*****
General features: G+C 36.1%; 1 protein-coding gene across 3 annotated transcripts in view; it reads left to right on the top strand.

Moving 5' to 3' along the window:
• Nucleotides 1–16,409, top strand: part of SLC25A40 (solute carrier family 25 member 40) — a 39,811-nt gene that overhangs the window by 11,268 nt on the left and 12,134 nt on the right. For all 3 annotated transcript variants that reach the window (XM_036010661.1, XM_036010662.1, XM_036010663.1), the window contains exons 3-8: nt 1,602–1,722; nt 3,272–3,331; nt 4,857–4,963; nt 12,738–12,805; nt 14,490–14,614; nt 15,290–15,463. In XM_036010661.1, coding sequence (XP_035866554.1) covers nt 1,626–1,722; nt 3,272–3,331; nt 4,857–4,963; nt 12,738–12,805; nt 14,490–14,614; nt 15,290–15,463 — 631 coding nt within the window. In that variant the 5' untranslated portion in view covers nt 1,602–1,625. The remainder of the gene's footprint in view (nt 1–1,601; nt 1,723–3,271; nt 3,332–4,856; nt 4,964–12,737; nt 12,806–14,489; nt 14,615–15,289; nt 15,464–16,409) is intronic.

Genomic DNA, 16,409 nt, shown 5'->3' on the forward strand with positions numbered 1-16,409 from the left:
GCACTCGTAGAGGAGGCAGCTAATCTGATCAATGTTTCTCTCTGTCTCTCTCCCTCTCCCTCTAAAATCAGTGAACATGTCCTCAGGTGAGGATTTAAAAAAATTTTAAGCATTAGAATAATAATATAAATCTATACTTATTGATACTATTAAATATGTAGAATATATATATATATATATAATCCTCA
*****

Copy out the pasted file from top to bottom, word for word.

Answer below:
General features: G+C 36.1%; 1 protein-coding gene across 3 annotated transcripts in view; it reads left to right on the top strand.

Moving 5' to 3' along the window:
• Nucleotides 1–16,409, top strand: part of SLC25A40 (solute carrier family 25 member 40) — a 39,811-nt gene that overhangs the window by 11,268 nt on the left and 12,134 nt on the right. For all 3 annotated transcript variants that reach the window (XM_036010661.1, XM_036010662.1, XM_036010663.1), the window contains exons 3-8: nt 1,602–1,722; nt 3,272–3,331; nt 4,857–4,963; nt 12,738–12,805; nt 14,490–14,614; nt 15,290–15,463. In XM_036010661.1, coding sequence (XP_035866554.1) covers nt 1,626–1,722; nt 3,272–3,331; nt 4,857–4,963; nt 12,738–12,805; nt 14,490–14,614; nt 15,290–15,463 — 631 coding nt within the window. In that variant the 5' untranslated portion in view covers nt 1,602–1,625. The remainder of the gene's footprint in view (nt 1–1,601; nt 1,723–3,271; nt 3,332–4,856; nt 4,964–12,737; nt 12,806–14,489; nt 14,615–15,289; nt 15,464–16,409) is intronic.

Genomic DNA, 16,409 nt, shown 5'->3' on the forward strand with positions numbered 1-16,409 from the left:
GCACTCGTAGAGGAGGCAGCTAATCTGATCAATGTTTCTCTCTGTCTCTCTCCCTCTCCCTCTAAAATCAGTGAACATGTCCTCAGGTGAGGATTTAAAAAAATTTTAAGCATTAGAATAATAATATAAATCTATACTTATTGATACTATTAAATATGTAGAATATATATATATATATATAATCCTCA